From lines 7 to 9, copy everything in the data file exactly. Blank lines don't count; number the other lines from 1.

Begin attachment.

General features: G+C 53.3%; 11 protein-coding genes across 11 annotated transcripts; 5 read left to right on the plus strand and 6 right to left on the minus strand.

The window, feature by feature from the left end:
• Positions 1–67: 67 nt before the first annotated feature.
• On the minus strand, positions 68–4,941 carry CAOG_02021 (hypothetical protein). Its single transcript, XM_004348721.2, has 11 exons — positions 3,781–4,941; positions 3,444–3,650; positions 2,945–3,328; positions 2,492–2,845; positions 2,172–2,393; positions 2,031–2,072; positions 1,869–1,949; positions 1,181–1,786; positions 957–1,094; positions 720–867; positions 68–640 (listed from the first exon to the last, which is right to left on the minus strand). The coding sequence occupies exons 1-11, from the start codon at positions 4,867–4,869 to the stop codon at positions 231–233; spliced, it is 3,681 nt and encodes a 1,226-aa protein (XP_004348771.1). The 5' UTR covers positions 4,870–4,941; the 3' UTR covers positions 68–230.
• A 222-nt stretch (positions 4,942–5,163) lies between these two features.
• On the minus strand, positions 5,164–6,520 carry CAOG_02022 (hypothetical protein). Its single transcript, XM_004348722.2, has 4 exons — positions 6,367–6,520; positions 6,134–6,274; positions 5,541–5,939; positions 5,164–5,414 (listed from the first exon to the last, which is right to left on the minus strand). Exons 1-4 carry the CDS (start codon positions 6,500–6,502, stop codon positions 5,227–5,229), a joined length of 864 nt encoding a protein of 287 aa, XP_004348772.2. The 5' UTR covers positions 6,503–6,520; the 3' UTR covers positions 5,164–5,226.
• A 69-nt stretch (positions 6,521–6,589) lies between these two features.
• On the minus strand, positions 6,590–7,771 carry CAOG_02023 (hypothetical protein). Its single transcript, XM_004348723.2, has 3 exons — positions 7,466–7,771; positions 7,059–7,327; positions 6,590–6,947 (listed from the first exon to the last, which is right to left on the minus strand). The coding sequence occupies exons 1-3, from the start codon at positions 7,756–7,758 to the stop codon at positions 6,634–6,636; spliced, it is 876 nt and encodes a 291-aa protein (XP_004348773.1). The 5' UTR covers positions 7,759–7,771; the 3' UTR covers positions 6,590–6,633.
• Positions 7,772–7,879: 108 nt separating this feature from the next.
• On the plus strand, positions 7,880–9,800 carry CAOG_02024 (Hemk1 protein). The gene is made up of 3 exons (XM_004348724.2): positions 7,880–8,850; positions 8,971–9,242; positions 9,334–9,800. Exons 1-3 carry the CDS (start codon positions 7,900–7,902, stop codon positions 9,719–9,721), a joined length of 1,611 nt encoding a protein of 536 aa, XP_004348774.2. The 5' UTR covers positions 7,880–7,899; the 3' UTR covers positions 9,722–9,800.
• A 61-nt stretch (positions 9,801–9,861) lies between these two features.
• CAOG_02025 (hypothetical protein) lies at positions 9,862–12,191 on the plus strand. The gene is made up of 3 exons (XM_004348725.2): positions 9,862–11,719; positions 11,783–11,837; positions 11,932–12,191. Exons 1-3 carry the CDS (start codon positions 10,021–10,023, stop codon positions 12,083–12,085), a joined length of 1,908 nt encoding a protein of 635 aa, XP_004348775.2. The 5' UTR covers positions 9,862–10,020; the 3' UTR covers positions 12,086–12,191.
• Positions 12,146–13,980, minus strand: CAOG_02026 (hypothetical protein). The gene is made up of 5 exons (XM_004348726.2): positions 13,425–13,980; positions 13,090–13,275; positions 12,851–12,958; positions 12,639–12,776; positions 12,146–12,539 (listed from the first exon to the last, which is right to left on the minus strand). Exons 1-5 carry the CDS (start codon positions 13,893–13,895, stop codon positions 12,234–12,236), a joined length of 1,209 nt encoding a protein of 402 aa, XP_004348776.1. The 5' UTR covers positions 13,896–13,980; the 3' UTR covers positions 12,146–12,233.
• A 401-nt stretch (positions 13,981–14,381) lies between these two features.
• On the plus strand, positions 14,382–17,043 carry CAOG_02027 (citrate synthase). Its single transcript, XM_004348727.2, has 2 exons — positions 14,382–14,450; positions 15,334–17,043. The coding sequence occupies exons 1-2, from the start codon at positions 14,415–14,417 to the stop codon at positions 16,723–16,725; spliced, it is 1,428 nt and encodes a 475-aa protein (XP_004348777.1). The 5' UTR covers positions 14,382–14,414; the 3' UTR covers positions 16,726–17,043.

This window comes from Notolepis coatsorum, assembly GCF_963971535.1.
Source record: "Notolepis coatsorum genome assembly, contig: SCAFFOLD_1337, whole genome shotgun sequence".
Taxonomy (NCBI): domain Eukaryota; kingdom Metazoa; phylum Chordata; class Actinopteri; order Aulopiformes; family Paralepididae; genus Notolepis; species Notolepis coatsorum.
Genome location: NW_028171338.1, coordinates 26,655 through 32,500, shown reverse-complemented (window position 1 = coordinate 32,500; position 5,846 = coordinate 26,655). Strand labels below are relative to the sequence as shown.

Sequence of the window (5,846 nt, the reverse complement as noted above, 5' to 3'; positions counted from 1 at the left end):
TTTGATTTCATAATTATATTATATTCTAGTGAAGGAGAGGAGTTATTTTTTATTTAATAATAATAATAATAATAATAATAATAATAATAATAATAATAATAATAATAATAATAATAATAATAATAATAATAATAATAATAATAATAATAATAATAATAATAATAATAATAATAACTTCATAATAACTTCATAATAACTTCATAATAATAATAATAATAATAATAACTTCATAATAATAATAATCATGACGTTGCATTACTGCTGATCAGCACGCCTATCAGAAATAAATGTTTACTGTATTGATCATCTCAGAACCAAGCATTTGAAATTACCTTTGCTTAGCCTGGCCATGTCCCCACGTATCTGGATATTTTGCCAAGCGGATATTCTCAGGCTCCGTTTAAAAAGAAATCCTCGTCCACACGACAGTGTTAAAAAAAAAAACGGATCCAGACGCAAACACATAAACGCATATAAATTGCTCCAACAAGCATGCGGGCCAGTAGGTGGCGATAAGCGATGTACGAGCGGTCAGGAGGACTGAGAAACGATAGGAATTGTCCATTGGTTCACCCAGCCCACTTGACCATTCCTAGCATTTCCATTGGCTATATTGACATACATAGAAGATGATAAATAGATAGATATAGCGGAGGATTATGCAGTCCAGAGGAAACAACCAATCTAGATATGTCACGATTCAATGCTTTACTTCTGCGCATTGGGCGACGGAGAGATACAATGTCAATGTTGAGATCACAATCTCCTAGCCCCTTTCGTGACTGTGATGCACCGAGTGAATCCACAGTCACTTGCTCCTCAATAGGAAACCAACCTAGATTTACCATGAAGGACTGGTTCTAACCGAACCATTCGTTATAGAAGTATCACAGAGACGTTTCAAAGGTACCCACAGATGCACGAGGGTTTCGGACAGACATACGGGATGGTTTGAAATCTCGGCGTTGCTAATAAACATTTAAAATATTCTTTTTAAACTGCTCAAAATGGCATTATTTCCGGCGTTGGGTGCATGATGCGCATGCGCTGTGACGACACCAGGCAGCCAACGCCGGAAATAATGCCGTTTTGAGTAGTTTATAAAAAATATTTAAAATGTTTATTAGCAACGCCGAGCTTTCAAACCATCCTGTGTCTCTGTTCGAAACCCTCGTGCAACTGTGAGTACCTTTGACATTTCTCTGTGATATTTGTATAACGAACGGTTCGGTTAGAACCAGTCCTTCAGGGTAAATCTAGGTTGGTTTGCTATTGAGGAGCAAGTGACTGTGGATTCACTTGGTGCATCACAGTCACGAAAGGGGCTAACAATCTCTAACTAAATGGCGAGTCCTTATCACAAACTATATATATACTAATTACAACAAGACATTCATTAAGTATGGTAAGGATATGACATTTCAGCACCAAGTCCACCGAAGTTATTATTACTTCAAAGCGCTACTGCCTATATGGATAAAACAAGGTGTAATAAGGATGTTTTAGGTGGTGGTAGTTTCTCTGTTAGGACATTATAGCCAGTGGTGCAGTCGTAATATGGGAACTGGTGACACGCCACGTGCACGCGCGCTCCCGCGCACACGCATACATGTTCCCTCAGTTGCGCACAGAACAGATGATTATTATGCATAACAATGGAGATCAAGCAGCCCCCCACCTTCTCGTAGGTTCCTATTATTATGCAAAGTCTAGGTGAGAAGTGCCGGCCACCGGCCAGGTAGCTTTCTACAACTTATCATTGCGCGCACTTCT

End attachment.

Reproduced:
• A 69-nt stretch (positions 6,521–6,589) lies between these two features.
• On the minus strand, positions 6,590–7,771 carry CAOG_02023 (hypothetical protein). Its single transcript, XM_004348723.2, has 3 exons — positions 7,466–7,771; positions 7,059–7,327; positions 6,590–6,947 (listed from the first exon to the last, which is right to left on the minus strand). The coding sequence occupies exons 1-3, from the start codon at positions 7,756–7,758 to the stop codon at positions 6,634–6,636; spliced, it is 876 nt and encodes a 291-aa protein (XP_004348773.1). The 5' UTR covers positions 7,759–7,771; the 3' UTR covers positions 6,590–6,633.
• Positions 7,772–7,879: 108 nt separating this feature from the next.